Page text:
A trained and certified medical practitioner examined all participants before collecting blood and nodule samples from patients residing in the onchocerciasis endemic region of Kombone Health Area in the South West Region of Cameroon. These O. volvulus infected individuals (OVS, n = 63) were selected based on the presence of skin and eye lesions associated with onchocerciasis or microfilaria in skin biopsies and/or nodules. A maximum of 2 nodules were excised from each patient into sterile 25 mL RPMI 1640 medium under aseptic conditions and transported to the Molecular and Cell Biology Laboratory, University of Buea, Cameroon. Adult worms were obtained from nodules as described by Schulz-Key et al. [29]. Briefly, each nodule was cultured at 37 °C in 10 mL RPMI-1640 medium (Thermo Fisher, Merelbeke, Belgium) supplemented with 0.25 mg/mL of gentamicin sulphate (Sigma, St. Louis, MI, USA) and 0.5 mg/mL of collagenase (type 1) (Sigma, St. Louis, MI, USA) at 100 RPMI overnight to isolate the adult worms from the digested nodules. The adult worms were cultured for 24 h in 5% CO2 at 37 °C in 1 mL incomplete culture medium (RPMI-1640, supplemented with 25 mM HEPES, 2 g/L sodium bicarbonate, 2 mM L-glutamine, 150 μg/mL penicillin/streptomycin and 0.5 μg/mL amphotericin B pH 7.4) using 12-well plates to obtain microfilaria and excretory products. The adult worms, microfilariae, and excretory products were frozen and transported to the Global Health Institute, University of Antwerp, Belgium for proteomics analysis.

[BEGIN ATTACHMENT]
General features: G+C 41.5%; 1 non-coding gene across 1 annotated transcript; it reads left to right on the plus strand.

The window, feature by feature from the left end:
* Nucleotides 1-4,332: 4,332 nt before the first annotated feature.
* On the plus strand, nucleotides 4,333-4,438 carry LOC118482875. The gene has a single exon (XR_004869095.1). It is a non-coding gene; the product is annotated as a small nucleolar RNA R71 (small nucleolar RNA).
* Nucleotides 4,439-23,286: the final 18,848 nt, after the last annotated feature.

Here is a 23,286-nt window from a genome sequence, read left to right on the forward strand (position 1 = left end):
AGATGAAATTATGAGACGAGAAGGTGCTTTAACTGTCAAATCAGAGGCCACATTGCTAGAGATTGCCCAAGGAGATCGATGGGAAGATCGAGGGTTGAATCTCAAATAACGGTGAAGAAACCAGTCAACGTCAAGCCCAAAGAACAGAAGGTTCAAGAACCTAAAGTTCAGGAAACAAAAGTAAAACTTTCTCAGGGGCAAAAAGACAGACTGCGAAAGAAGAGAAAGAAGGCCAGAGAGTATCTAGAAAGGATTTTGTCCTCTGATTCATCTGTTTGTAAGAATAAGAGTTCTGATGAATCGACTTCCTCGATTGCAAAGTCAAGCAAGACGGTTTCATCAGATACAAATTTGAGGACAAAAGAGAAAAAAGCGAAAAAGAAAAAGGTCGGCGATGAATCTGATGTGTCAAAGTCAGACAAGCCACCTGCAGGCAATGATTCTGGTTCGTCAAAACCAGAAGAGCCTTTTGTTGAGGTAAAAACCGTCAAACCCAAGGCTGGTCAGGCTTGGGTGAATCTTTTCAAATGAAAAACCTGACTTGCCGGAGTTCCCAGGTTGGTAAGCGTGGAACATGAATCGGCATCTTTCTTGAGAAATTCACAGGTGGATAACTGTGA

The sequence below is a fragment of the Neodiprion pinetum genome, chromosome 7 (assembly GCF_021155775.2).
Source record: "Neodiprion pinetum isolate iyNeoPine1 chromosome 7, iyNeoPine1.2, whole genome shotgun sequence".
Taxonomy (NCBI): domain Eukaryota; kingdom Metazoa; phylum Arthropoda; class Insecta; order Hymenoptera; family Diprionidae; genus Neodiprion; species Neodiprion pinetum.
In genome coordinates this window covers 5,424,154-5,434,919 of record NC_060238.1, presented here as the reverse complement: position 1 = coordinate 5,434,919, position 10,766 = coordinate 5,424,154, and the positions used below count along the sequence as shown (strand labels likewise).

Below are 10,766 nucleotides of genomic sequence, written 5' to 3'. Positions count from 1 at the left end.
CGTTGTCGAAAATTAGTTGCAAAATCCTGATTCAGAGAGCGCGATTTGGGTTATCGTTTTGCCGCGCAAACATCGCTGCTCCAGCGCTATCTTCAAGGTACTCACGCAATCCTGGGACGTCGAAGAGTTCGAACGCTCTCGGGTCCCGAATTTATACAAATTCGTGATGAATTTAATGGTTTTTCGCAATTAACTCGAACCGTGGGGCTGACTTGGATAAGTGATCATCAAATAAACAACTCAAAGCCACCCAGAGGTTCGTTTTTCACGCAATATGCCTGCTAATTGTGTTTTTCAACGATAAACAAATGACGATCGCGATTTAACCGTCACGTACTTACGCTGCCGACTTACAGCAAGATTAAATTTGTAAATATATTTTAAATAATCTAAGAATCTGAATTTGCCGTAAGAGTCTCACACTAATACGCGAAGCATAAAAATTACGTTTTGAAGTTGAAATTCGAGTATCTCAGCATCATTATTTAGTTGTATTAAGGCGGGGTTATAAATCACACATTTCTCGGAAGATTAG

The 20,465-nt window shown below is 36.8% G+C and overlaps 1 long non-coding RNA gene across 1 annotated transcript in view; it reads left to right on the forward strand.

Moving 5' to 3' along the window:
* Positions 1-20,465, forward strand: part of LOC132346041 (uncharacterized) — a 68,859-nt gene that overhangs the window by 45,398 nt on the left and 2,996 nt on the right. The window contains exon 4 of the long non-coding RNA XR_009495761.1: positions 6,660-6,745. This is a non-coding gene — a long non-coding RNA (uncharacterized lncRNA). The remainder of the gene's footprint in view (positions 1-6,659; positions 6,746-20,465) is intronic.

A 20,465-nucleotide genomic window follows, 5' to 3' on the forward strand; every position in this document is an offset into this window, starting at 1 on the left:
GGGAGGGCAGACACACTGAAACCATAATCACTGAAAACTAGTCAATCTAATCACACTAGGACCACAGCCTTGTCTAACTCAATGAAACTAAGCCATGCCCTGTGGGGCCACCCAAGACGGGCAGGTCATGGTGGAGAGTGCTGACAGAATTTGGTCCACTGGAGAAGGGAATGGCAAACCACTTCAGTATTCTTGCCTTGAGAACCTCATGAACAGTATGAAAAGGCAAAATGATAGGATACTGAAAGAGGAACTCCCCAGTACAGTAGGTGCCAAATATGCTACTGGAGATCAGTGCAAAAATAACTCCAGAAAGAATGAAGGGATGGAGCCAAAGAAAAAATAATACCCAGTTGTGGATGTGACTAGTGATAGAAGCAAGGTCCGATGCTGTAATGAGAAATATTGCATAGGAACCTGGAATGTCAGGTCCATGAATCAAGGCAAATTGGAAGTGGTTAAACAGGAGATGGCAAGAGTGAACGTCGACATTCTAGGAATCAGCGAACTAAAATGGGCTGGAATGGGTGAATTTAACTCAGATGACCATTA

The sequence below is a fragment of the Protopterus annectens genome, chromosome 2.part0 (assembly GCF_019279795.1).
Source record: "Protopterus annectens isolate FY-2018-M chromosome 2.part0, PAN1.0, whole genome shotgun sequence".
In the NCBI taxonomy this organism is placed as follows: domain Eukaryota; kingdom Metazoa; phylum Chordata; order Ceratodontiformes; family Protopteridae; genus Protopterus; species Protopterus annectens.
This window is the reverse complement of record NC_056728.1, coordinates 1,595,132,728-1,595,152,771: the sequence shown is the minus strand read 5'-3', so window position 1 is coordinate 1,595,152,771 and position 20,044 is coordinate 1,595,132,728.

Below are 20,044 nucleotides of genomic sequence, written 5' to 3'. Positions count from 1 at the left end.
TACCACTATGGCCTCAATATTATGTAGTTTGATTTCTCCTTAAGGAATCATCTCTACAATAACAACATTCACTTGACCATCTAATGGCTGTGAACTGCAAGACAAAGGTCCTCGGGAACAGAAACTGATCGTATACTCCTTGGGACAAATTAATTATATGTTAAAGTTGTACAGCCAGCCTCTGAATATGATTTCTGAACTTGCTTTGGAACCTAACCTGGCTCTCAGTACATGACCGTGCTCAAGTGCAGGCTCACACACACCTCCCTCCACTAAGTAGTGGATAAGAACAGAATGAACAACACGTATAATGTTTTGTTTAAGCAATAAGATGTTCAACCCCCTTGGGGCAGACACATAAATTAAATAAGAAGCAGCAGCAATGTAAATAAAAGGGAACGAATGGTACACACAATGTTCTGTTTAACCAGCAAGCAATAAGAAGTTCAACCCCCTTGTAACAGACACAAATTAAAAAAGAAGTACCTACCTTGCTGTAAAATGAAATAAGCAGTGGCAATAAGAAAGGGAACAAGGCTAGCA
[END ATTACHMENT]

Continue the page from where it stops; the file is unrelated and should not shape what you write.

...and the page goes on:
Serum samples were prepared from blood obtained from individuals that were microfilaria negative and did not have any clinical manifestation of O. volvulus infection in the hypoendemic region of Bandjoun Health District, West Region of Cameroon. Ivermectin has been administered to these individuals (ITS, n = 54) for more than 20 years and parasitological reports indicate that this Region is making significant progress to eliminate the disease [30]. Control serum samples were obtained from healthy persons living in Huye, Rwanda (HES, n = 29) reported as a low-risk zone for O. volvulus infection [31] and from Europeans (ECS, n = 26) who have never visited an onchocerciasis-endemic region. Serum samples from persons suffering from related nematode infections like Wuchereria bancrofti (WBS, n = 6), Mansonella perstans (MPS, n = 6), Brugia malayi (BMS, n = 3), or Ascaris lumbricoides (ALS, n = 6) were obtained from the Molecular Resources Division of the Filariasis Research Reagent Resource Center (Northampton, MA, USA).

2.3. Proteomic Profile of O. volvulus